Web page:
Qinglong and the Heaven's Eagles Gang successfully raided the outpost and killed most of the soldiers. Qinglong faces off against Xuan Wu, but Xuan wasn't strong as Qinglong; Xuan escapes by throwing away the seal, forcing Qinglong to give up chase for the seal. The gold that was meant to purchase the three provinces is taken by the Judge of the Desert, who is still confused as to why Qinglong wouldn't want any of it; Qinglong is more than content in retrieving the royal seal (a prize worth an entire empire). Qinglong returns to his horse and discovers that Tou-Tou had kidnapped Qiao Hua and demands the seal back in exchange for freeing her. Qiao Hua was doubtful that Qinglong will make the trade, given his cold behavior towards her and his fixation with his mission; she is surprised and moved when Qinglong gives up the seal to make the exchange. However, he also makes it clear that he intends to take Qiao Hua to her fiance. Sometime later, both the Heaven's Eagle's Gang as well as the Justice Escort Agency realized Qinglong's true purpose was to to stop Prince Qing's rebellion. Realizing at the scale of death and suffering it could cause, both groups decided to help Qinglong. All parties would meet in battle at the ancient ruined Sky Wolves City.

Qinglong and the agency's men set an elaborate trap, where they trick the enemy's troops into firing upon each other and halved their forces by crushing them with boulders. Although they lose some men, Qinglong and his allies were victorious. Xuan Wu was among the defeated and Xuan plays upon Qinglong's guilt and mercy to escape execution. Just as Qinglong's back was turned, Xuan Wu tried to kill him and Qinglong is forced to slay a man he once considered a brother. In another battle, Qiao Hua dresses like Qinglong to distract Tou-Tou and kept her from assisting her allies, however, she has no martial arts training and was about to be killed. The Judge of the Desert intervenes and dueled Tuo-Tuo, but is mortally wounded while saving Qiao Hua from a stray attack. After defeating the Jinyiwei and their allies, Qinglong gives the Imperial Seal to Qiao Hua and instructs her to bring it to the authorities to alert them of Prince Qing's conspiracy. Qiao Hua tells Qinglong she has declined her wedding proposal, suggesting she wants to be with Qinglong, but he believes he's likely to die; he tells her they will meet again if she rings a bell bracelet he had previously given her initially after abducting her. The two embraced and Qinglong asks Qiao Hua to wait for him after facing Tou-Tou.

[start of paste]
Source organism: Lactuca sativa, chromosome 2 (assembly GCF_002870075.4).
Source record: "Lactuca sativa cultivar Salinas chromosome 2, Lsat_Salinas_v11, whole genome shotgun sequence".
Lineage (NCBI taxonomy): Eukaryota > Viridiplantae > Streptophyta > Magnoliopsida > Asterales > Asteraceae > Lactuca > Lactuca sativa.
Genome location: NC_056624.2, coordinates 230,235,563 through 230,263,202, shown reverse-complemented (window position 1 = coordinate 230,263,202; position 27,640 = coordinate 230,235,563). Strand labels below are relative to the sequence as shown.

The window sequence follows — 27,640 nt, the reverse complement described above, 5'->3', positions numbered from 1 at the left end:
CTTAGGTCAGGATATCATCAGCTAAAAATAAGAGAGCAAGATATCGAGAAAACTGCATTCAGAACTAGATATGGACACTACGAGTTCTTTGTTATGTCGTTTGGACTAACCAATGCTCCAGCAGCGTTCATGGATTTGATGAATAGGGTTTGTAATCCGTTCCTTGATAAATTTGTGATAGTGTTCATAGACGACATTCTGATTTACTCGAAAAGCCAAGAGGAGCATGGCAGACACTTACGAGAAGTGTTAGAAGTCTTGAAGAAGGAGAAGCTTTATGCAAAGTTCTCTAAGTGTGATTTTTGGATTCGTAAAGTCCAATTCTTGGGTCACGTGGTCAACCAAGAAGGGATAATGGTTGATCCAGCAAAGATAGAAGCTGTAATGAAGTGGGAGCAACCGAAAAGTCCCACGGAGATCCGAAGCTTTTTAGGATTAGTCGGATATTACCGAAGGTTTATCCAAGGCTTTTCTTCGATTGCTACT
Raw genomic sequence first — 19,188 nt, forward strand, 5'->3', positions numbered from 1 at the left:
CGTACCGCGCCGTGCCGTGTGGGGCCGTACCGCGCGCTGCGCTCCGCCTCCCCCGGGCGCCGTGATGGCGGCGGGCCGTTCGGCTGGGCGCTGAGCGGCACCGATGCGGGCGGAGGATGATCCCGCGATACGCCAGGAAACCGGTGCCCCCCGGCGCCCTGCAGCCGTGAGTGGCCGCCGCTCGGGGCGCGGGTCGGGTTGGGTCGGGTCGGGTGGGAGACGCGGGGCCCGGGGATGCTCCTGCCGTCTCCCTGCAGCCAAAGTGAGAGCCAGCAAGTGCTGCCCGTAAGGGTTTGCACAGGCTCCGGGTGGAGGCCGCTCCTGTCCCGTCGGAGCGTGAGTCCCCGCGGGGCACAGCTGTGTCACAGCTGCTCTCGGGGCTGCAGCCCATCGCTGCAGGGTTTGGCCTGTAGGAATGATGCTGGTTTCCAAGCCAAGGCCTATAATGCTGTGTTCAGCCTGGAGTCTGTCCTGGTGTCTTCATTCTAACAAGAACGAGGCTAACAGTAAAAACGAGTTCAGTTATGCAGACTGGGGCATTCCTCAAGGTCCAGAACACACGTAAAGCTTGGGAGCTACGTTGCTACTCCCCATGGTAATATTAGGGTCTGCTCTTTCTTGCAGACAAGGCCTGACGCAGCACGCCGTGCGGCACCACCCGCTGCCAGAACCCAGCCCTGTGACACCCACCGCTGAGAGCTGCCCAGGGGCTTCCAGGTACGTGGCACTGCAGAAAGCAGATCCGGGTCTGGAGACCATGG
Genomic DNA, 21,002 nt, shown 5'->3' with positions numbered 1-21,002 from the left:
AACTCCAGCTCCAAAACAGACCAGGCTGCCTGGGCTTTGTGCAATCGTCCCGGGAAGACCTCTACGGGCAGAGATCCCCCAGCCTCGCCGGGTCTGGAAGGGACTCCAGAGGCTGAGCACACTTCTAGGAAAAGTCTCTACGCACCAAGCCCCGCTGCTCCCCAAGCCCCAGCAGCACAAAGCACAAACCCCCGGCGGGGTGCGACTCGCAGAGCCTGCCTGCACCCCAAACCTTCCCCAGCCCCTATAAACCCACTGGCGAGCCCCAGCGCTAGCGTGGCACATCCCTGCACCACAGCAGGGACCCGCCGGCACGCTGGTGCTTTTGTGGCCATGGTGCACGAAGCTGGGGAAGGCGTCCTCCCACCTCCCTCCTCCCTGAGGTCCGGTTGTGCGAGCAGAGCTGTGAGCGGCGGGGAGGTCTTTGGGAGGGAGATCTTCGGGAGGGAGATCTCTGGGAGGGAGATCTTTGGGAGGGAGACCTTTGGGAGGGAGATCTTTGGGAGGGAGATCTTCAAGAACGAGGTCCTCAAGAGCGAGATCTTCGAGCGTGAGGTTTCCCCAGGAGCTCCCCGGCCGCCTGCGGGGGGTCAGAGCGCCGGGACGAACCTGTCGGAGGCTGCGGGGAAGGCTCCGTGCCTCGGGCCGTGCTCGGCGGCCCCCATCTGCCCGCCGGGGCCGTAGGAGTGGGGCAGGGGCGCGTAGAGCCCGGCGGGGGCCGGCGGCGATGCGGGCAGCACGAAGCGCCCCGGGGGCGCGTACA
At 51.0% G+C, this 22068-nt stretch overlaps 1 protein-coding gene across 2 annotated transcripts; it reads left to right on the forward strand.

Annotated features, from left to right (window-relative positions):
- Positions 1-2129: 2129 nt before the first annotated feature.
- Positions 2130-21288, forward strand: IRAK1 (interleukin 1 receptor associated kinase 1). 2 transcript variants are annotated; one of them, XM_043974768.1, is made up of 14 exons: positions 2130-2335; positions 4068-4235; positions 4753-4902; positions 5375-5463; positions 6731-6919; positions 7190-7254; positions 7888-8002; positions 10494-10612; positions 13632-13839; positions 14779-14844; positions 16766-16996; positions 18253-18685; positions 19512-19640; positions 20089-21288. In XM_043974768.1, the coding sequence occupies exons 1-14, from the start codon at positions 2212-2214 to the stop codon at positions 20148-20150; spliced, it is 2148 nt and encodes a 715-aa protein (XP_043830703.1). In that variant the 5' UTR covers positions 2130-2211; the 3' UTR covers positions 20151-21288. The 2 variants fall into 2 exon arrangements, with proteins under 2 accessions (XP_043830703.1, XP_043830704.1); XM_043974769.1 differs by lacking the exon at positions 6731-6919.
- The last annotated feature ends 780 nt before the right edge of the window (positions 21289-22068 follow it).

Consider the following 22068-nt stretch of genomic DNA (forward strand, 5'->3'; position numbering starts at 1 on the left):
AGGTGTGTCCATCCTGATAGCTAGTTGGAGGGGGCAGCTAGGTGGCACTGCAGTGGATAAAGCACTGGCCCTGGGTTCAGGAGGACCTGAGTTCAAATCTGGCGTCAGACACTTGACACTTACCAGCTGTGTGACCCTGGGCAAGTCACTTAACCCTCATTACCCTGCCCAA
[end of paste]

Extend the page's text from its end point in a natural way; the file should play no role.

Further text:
In an abandoned temple, Qinglong faces Tou-Tou in a duel to the death and are evenly matched. Her flash-stepping and sword-whip proved to be a challenge. Unwilling to let her leave the temple, Qinglong held Tou-Tou down. In a suicide maneuver, he set his box to fire four golden blades to kill both Tou-Tou and himself; the blades mortally wounded both, killing both combatants.